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Divergent evolution of mutation rates and biases in the long-term evolution experiment with Escherichia coli

Citation

Maddamsetti, Rohan; Grant, Nkrumah A. (2020), Divergent evolution of mutation rates and biases in the long-term evolution experiment with Escherichia coli, Dryad, Dataset, https://doi.org/10.5061/dryad.kprr4xh2z

Abstract

Abstract All organisms encode enzymes that replicate, maintain, pack, recombine, and repair their genetic material. For this reason, mutation rates and biases also evolve by mutation, variation, and natural selection. By examining metagenomic time series of the Lenski long-term evolution experiment (LTEE) with Escherichia coli (Good, et al. 2017), we find that local mutation rate variation has evolved during the LTEE. Each LTEE population has evolved idiosyncratic differences in their rates of point mutations, indels, and mobile element insertions, due to the fixation of various hypermutator and antimutator alleles. One LTEE population, called Ara+3, shows a strong, symmetric wave pattern in its density of point mutations, radiating from the origin of replication. This pattern is largely missing from the other LTEE populations, most of which evolved missense, indel, or structural mutations in topA, fis, and dusB— loci that all affect DNA topology. The distribution of mutations in those genes over time suggests epistasis and historical contingency in the evolution of DNA topology, which may have in turn affected local mutation rates. Overall, the replicate populations of the LTEE have largely diverged in their mutation rates and biases, even though they have adapted to identical abiotic conditions.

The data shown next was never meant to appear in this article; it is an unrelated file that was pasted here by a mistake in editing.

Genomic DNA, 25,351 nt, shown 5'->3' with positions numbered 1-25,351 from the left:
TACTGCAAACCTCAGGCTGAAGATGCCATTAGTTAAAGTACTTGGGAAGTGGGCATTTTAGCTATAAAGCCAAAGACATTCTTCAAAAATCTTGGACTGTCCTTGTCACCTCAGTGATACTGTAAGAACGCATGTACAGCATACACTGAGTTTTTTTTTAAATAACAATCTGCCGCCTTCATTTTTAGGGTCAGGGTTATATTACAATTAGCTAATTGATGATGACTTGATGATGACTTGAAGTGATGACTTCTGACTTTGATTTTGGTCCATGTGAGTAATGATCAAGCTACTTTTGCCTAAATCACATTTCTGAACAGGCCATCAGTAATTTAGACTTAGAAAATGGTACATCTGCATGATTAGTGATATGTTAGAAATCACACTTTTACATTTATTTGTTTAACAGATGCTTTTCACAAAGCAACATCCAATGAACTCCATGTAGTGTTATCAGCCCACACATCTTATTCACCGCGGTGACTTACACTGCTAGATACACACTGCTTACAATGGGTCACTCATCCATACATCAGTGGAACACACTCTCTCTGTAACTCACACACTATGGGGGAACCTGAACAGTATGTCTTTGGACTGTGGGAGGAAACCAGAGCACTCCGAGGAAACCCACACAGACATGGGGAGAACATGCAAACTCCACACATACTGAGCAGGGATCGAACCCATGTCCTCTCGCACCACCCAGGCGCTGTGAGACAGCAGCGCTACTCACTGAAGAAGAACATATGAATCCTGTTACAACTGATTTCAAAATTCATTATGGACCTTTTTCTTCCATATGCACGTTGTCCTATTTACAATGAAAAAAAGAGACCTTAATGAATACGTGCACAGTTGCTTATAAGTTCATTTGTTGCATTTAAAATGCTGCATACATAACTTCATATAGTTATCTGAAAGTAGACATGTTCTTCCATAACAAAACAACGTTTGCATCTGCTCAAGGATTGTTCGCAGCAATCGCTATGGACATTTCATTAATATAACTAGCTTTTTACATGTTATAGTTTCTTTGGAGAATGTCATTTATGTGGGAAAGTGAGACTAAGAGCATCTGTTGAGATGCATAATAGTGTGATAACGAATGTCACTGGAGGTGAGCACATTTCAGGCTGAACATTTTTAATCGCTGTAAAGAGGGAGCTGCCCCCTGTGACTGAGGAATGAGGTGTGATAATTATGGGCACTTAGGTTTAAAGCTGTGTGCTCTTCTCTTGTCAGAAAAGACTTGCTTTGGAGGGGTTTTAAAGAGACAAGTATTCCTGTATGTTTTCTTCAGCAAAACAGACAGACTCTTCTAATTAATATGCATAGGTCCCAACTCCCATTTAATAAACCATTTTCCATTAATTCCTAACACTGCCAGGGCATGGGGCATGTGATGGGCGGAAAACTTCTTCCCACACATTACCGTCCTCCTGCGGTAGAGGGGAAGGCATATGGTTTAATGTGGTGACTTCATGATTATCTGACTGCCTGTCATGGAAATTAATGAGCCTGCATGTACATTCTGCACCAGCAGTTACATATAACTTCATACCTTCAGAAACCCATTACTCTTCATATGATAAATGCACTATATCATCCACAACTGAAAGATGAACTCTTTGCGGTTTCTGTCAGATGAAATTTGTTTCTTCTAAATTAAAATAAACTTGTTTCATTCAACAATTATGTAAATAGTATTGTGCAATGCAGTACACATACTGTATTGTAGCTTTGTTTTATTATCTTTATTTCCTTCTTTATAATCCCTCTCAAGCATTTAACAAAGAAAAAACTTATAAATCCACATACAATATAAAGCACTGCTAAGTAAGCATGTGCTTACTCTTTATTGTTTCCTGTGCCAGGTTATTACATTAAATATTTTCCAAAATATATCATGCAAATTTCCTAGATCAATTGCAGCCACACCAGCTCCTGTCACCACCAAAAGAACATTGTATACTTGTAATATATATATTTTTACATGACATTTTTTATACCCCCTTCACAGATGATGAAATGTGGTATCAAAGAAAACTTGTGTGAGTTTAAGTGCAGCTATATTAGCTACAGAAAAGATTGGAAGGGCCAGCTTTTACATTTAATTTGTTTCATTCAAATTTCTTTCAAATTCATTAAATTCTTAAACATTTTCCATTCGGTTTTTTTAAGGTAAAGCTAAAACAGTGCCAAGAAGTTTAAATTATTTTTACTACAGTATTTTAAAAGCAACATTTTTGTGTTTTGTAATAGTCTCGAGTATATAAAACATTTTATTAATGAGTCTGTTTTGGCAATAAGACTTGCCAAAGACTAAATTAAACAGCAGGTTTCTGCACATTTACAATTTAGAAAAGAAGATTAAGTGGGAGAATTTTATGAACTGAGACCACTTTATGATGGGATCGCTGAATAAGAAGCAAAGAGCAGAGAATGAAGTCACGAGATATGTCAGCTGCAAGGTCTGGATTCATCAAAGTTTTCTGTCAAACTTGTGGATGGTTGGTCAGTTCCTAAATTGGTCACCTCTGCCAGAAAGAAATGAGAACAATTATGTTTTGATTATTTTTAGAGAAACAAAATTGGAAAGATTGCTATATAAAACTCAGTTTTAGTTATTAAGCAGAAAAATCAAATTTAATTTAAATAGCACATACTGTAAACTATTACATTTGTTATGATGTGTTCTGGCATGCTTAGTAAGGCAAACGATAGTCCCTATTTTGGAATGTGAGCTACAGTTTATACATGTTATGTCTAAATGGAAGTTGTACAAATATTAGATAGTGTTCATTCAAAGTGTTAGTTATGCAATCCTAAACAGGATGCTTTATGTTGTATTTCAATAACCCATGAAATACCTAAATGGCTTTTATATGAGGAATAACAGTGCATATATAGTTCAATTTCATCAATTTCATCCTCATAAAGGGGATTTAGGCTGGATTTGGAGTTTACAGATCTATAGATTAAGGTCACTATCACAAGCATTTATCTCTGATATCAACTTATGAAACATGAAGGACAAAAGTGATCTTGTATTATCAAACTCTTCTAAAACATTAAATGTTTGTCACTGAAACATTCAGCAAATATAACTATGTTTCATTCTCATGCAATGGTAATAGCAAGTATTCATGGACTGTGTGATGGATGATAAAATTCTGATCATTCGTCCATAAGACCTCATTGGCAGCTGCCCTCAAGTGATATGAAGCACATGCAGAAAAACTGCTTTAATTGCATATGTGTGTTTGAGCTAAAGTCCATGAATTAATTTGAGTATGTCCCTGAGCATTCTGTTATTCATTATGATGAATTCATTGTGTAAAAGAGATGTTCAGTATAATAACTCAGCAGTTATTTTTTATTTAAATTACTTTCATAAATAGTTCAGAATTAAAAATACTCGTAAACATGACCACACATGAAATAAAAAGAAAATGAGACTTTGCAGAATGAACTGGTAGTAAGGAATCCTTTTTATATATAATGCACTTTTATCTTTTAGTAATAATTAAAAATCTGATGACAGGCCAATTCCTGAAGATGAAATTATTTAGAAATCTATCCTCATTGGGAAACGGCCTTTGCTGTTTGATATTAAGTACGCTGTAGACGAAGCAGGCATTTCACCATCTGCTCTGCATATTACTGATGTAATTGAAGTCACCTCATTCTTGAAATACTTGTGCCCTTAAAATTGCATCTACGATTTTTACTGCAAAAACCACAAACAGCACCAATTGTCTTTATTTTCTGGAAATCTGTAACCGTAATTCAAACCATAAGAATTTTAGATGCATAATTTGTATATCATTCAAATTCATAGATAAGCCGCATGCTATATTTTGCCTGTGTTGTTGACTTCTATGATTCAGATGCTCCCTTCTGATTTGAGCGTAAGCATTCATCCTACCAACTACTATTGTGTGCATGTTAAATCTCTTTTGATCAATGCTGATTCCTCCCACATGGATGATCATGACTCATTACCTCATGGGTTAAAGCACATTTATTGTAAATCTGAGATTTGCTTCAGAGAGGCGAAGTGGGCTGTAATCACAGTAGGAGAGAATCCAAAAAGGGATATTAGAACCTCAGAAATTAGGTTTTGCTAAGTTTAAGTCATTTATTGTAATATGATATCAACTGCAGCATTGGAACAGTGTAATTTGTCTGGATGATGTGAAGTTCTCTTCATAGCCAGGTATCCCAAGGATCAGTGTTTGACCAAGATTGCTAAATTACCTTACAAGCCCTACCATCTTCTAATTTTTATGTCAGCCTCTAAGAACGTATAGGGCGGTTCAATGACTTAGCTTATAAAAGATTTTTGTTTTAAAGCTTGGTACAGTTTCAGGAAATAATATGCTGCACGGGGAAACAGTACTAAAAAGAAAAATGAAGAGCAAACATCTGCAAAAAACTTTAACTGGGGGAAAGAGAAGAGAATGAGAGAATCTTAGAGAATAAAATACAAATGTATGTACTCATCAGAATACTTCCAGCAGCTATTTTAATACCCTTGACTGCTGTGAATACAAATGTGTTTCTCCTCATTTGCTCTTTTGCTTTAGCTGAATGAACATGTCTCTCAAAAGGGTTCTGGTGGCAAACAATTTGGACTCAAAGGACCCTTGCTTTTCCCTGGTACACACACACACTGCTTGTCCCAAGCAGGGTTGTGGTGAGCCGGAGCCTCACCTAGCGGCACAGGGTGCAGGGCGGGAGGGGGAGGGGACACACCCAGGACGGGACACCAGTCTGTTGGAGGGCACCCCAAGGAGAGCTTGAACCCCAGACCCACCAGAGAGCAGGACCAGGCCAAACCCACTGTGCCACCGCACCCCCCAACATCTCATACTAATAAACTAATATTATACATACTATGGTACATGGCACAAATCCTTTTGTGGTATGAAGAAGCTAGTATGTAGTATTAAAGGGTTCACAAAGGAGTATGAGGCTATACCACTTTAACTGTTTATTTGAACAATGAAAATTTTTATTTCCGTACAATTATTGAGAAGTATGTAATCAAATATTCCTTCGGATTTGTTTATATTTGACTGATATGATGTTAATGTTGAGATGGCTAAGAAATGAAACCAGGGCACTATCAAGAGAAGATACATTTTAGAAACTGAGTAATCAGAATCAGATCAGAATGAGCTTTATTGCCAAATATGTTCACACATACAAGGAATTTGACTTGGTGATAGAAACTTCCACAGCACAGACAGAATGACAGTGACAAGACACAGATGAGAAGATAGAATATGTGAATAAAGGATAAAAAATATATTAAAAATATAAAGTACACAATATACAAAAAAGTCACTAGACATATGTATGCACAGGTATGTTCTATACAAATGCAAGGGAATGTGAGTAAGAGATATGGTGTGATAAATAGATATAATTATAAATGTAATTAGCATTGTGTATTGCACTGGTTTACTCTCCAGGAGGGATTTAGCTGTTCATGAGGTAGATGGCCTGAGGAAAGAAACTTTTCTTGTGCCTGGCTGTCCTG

Funding

BEACON Center for the Study of Evolution in Action, Award: DBI-0939454

BEACON Center for the Study of Evolution in Action, Award: DBI-0939454